The original blog was set up privately for family and friends, but I have recently renamed it ImageChest and added categories and tags to help readers get around. The idea is to use ImageChest as a travel and photography blog, while keeping mayandseptember as a writing blog illustrated by a few photos.

If you have some time to go wandering, please feel free to pop-in over there and take a look around.




Its Christmas Eve and I am enjoying floating in towards Christmas Day. Everything is ready and all I need to do is cook a baked dinner for lunch tomorrow and supervise the gift giving. We have decided on a simpler format for Christmas this year. Everyone is getting themselves something they really want. Then we are all contributing small, inexpensive gifts, and secondhand or re-gifted things to a Christmas Party game which we will play after lunch. It has been so much cheaper and easier, it has made the lead up to Christmas a real pleasure. I feel that I can float up to and through Christmas without a lot of pressure or hassle. Its a nice feeling.

I have been thinking about the year past and the year ahead. For me New Year has more significance than Christmas, because its a time of reflection and transition. I have been remembering what a struggle I was going through this time last year. I was so stressed I was having high blood pressure readings for the first time, and that made me take my situation very seriously. I seemed to be struggling against the job I was doing and it was very effortful to get through my working days.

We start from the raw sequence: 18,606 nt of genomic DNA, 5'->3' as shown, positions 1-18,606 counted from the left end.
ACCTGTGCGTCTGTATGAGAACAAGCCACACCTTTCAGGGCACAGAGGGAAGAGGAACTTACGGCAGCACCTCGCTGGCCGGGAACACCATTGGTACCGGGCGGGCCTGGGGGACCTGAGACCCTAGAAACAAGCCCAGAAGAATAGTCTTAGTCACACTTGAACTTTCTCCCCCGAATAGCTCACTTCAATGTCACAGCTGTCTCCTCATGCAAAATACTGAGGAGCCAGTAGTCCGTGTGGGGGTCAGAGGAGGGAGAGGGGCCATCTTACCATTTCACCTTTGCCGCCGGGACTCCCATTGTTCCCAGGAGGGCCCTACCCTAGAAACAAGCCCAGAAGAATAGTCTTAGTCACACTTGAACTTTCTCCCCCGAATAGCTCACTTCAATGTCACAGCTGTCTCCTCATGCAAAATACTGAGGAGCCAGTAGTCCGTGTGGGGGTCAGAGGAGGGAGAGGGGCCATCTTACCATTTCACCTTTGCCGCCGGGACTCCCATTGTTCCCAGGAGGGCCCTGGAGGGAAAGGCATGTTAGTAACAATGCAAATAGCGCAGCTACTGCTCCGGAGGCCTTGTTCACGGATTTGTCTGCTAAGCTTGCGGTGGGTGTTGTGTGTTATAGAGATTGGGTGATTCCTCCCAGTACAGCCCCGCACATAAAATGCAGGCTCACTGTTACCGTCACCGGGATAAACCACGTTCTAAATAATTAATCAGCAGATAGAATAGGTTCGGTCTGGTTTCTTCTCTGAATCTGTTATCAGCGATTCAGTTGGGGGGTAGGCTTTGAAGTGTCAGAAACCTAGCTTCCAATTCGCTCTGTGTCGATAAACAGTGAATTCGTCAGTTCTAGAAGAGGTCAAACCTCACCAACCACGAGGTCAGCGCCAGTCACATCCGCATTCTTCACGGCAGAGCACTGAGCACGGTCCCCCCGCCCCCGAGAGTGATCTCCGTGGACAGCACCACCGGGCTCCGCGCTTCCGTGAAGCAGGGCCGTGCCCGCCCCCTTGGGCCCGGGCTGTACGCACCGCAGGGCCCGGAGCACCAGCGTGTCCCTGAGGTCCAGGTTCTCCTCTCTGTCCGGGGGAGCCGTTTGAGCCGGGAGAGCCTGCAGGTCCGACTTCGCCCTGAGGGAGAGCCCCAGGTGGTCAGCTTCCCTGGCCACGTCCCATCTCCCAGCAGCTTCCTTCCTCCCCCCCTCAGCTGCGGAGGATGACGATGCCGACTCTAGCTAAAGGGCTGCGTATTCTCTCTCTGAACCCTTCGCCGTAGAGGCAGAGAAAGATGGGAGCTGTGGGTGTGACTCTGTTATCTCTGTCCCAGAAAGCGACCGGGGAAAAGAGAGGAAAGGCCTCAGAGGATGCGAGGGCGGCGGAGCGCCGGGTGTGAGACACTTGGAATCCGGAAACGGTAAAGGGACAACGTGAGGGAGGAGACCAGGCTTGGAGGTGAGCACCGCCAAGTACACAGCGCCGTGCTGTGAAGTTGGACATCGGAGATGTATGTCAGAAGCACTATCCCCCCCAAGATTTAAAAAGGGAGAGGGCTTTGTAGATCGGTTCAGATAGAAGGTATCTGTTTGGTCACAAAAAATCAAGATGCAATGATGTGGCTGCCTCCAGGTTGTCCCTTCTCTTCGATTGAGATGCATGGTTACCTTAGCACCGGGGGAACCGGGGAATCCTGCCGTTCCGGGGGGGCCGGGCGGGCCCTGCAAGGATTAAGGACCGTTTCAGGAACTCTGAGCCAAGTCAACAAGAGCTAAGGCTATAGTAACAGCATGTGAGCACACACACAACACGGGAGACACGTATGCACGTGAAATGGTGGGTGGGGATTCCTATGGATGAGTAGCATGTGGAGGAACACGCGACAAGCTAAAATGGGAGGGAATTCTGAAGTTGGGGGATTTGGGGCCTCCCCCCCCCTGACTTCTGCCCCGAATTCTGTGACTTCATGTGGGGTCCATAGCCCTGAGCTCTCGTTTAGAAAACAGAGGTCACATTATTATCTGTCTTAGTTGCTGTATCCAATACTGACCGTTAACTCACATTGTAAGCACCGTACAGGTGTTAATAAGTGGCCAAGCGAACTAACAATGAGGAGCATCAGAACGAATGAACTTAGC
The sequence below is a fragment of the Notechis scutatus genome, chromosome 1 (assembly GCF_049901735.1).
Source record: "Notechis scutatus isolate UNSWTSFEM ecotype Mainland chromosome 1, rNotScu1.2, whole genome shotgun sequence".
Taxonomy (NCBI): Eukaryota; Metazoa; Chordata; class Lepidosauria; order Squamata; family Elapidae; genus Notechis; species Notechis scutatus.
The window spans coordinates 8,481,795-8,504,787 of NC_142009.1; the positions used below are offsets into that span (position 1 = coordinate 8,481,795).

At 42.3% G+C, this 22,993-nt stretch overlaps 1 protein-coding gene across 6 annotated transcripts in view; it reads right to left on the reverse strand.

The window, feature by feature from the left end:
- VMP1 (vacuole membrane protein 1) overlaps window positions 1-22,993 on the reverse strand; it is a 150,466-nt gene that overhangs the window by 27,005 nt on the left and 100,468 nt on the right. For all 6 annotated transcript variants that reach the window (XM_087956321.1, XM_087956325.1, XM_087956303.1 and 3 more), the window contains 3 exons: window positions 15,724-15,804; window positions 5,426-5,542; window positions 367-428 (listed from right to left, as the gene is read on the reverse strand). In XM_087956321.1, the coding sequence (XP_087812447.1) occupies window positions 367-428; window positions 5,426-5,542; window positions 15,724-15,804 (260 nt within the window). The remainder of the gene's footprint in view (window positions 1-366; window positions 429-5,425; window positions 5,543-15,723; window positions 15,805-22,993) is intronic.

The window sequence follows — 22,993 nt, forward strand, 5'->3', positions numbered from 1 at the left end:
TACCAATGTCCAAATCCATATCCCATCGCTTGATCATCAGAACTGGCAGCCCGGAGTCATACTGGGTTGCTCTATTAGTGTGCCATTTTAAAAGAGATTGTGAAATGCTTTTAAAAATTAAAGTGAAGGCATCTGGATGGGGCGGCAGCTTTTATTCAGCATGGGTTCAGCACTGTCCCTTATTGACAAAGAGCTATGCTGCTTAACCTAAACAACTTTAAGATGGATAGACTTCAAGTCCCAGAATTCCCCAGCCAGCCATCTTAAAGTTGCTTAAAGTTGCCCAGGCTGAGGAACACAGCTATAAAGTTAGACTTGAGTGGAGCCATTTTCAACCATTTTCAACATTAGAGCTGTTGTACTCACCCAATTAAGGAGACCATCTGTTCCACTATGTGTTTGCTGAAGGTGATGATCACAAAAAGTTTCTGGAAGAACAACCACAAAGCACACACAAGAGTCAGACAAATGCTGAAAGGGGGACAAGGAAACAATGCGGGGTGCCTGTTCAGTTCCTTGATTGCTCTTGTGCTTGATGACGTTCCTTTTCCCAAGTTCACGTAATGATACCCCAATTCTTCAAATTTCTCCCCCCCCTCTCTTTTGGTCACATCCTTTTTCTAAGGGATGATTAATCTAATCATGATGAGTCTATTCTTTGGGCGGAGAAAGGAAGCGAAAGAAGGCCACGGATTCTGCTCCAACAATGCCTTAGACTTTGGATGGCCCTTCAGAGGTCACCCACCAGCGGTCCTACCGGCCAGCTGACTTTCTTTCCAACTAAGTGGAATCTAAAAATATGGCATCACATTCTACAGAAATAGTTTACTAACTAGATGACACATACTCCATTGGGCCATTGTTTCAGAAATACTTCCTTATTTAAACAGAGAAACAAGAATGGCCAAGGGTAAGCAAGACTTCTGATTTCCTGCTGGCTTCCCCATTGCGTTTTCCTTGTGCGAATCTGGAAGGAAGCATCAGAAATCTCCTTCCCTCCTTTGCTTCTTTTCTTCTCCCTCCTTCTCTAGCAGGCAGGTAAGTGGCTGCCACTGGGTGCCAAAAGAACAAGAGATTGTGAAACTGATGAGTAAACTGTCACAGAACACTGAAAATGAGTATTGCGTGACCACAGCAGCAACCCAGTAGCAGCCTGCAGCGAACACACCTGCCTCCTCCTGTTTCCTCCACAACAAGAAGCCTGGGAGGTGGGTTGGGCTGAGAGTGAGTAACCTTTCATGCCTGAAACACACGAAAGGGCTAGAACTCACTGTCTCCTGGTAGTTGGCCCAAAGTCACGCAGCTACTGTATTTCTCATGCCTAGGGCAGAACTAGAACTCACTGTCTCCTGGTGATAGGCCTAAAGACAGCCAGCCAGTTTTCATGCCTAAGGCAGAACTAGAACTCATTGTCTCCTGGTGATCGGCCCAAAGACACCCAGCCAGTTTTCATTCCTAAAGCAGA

Since leaving work in April I have been floating, around the world, around my life, and around the blogosphere. Trying out different ideas about the shape of my future. What I want to avoid is getting back into a situation where I am struggling against my circumstances. Exerting a huge amount of effort to cope with the status quo is an enormous energy drain, yet it doesn’t seem worth it. Its a big outlay of effort to just get by.

I see myself as in a transition phase, where I am moving away from the pattern of Struggling Against, to make space to Struggle For. I want to direct my effort towards things that I want to see happen. I may need to struggle, but I want to the struggle to be worth the effort. I’d like he struggle to be rewarded with growth and change and good work and making a contribution. I have enough experience of perseverance in the face of adversity. My aim for next year will be to persevere in the face of hope.